We as teachers also seek to establish an interactionist dialogue between ourselves, the learners in class and the language being learnt. We no longer expect or wish for passive students in class. We welcome participation and exchange. To this end the traditional metaphor of language learning which is based on an input/output model, an “acquisition metaphor”, no longer works. We have moved into the realms of education and language learning, which is based on a “participation metaphor” which makes clear the dialectic relationship, which exists amongst the key players. It also de-objectifies knowledge and places participants in a position in which they may change places at any moment.

This is what brings me back to the world of classical music today. If previously conductors were the embodiment of the status quo of the classical world and musicians played a subsidiary role, albeit an important one, the audience itself had very little room other than to be passive spectators, allowed to react at the end with restrained clapping. Yet we see a new generation of conductors and musicians who are deeply committed to the “participation metaphor” as it were. The form remains important, but the expression of meaning and dialogic interaction has taken on a new dimension.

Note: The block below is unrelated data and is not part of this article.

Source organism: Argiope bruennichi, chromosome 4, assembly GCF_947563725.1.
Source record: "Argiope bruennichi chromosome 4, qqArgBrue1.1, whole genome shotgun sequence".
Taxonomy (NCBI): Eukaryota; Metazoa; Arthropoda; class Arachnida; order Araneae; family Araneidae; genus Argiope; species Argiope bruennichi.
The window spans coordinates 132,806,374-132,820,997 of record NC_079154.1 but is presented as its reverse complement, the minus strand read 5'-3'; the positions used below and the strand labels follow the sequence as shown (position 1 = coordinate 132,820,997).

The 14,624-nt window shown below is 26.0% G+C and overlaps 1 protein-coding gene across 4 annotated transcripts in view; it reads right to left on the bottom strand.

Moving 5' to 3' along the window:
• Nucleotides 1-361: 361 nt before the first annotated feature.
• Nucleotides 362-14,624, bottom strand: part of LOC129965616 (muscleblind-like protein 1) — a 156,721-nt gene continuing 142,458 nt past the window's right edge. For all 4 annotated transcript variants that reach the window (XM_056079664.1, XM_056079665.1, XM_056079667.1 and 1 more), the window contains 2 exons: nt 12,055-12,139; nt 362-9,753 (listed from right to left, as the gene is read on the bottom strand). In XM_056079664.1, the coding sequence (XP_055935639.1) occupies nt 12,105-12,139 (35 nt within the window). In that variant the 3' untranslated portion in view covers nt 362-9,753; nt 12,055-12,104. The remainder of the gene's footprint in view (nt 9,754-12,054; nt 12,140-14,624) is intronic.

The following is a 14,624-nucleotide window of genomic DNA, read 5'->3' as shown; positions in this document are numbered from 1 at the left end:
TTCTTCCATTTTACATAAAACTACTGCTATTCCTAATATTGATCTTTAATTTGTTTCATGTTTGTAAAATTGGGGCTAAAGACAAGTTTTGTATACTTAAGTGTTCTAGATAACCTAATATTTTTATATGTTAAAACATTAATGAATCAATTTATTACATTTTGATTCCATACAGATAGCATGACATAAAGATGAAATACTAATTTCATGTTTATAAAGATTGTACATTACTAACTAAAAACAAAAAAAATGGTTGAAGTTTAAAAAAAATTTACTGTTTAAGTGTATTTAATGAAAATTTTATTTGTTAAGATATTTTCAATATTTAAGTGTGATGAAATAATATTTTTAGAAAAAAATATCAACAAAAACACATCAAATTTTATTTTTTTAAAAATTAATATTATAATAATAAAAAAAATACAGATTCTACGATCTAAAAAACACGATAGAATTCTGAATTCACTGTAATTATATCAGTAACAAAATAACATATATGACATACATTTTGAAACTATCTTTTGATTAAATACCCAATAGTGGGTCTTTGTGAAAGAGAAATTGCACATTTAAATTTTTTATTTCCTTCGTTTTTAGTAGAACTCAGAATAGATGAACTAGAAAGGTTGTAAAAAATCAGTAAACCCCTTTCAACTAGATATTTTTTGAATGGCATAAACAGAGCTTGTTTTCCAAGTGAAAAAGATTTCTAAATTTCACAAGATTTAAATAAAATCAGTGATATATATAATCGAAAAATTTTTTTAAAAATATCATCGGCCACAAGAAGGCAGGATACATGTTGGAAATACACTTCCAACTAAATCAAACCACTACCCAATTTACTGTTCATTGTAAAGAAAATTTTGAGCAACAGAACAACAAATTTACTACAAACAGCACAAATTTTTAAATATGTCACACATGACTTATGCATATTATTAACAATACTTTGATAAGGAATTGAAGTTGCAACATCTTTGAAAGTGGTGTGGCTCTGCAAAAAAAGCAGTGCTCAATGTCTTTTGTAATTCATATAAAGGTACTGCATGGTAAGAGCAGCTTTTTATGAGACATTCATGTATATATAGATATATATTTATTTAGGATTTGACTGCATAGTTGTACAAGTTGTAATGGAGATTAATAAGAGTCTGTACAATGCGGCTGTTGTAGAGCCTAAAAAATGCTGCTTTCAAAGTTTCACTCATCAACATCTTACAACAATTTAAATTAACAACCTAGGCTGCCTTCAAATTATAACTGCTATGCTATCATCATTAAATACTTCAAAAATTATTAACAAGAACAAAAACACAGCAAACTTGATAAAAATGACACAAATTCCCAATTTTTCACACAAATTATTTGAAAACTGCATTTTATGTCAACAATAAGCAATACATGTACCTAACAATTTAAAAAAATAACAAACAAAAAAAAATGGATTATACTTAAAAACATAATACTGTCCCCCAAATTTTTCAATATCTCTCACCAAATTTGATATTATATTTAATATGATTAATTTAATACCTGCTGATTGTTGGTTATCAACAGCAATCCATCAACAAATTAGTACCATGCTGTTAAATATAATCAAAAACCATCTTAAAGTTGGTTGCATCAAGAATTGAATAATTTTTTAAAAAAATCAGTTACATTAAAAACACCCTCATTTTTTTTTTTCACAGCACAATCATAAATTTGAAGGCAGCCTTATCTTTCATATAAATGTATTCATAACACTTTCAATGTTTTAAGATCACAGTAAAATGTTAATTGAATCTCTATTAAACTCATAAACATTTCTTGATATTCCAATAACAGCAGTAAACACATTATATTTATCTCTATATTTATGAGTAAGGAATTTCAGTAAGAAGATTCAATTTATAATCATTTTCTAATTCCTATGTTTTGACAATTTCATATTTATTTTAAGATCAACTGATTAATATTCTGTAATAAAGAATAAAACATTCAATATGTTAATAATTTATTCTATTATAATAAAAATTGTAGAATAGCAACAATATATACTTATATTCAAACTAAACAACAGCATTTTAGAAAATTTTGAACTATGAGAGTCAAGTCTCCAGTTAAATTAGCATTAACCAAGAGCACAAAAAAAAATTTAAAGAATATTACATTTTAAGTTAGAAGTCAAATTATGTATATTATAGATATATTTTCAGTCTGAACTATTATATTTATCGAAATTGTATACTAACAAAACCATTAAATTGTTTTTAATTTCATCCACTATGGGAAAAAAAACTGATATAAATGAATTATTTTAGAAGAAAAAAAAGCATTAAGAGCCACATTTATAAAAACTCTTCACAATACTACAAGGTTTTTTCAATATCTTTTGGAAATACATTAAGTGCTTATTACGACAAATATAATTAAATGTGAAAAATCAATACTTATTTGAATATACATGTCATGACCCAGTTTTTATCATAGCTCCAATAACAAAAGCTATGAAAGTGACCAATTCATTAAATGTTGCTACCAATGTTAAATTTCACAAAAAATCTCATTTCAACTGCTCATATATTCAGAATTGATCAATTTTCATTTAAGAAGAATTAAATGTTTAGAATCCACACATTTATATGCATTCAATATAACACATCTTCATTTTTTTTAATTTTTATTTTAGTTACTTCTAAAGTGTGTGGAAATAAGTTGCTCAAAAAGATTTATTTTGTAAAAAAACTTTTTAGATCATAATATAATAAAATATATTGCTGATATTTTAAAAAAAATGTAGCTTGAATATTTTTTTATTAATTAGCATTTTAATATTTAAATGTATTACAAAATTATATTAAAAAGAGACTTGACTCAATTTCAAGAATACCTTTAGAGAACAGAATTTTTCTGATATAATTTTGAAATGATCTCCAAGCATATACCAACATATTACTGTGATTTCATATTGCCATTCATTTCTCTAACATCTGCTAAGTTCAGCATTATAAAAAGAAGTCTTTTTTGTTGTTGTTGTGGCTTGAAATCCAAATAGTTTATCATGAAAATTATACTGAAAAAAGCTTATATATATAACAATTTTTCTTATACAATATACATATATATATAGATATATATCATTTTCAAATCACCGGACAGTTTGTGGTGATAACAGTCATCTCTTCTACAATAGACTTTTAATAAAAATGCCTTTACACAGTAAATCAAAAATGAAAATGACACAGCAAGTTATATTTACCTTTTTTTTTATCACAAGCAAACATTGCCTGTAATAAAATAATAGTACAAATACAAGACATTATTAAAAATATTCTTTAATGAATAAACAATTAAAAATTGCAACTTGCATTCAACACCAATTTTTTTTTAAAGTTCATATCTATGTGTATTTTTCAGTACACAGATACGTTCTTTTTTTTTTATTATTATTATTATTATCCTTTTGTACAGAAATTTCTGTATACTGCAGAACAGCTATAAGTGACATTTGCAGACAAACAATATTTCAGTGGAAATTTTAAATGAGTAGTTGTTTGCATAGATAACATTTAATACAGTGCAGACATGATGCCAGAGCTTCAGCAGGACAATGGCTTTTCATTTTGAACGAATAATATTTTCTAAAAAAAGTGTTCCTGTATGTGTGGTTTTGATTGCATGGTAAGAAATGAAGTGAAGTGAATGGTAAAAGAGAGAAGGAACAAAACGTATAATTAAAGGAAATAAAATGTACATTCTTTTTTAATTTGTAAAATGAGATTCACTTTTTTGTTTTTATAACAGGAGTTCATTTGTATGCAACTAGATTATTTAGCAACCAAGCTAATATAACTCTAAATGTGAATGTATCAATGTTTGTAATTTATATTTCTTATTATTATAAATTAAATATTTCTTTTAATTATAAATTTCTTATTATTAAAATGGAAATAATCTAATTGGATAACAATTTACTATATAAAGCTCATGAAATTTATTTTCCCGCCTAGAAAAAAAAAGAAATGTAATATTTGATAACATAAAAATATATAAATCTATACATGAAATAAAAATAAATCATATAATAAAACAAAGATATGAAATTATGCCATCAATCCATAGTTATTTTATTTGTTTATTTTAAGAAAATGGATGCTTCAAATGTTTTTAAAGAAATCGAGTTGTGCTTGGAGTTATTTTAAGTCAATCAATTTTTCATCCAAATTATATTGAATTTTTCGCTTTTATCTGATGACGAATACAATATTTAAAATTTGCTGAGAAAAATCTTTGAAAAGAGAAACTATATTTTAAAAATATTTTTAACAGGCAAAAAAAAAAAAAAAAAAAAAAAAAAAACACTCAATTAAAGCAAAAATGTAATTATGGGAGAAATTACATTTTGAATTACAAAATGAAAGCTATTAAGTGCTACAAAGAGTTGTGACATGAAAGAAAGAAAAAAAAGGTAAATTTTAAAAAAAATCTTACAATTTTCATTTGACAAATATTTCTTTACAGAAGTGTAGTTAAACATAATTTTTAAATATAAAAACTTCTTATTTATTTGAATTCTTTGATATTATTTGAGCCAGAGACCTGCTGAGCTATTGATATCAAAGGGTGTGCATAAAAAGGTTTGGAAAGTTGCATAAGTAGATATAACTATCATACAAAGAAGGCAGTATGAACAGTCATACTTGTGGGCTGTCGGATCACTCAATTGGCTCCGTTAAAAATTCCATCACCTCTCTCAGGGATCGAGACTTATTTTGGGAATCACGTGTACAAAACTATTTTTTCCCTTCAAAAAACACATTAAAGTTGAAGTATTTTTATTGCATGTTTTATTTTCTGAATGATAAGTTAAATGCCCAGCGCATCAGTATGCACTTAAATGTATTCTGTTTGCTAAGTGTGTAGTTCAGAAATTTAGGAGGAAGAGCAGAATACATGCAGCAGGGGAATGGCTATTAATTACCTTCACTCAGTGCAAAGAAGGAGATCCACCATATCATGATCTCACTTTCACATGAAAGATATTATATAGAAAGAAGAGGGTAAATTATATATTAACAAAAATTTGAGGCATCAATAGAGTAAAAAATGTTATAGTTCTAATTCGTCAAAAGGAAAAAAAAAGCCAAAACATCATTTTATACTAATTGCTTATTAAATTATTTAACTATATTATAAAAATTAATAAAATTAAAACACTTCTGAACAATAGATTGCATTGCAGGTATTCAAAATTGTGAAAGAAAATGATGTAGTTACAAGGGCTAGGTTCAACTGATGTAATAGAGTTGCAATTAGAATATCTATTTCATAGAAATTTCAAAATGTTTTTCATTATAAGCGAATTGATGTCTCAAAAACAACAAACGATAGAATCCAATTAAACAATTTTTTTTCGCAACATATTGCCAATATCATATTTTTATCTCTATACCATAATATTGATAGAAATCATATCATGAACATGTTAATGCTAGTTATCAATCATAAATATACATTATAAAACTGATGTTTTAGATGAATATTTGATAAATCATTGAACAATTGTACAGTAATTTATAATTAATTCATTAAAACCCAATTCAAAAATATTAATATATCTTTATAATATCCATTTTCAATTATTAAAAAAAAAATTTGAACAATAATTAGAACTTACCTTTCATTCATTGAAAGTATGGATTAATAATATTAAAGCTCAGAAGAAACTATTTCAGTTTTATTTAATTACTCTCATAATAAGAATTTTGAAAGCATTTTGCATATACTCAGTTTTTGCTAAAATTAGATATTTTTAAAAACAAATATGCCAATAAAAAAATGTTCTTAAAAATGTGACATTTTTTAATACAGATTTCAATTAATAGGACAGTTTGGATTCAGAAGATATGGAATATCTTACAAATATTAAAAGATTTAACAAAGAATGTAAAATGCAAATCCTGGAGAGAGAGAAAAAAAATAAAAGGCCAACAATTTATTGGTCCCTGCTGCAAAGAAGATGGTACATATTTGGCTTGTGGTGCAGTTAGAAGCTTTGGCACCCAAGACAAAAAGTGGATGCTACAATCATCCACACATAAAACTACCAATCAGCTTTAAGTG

This is clear in the manner in which the conductor Gustavo Dudamel engages the orchestra and the audience in the concerts.  A close friend, who has been a cellist in the London Philharmonic Orchestra for over 40 years, mentioned this to me recently when he told me what it was like to play conducted by Dudamel. He was forced to find a new spirit in his playing and he joked that he rekindled his Latin temperament into his playing. However, it’s not just the musicians who are involved in a new form of dialogue. The audience is also being invited to participate more actively. Whilst some in the world of classical music may still frown upon this form of emotional engagement, there can be no doubt that it is bringing classical music into a new sphere and audience.

At the end of the day, this is what we are also searching for as language teachers and educators. We want this level of engagement in class. We want this enthusiasm. We want this level of participation and dialogue. It may at times seem excessive or boisterous and loud. Yet as an experience, there is nothing quite like it.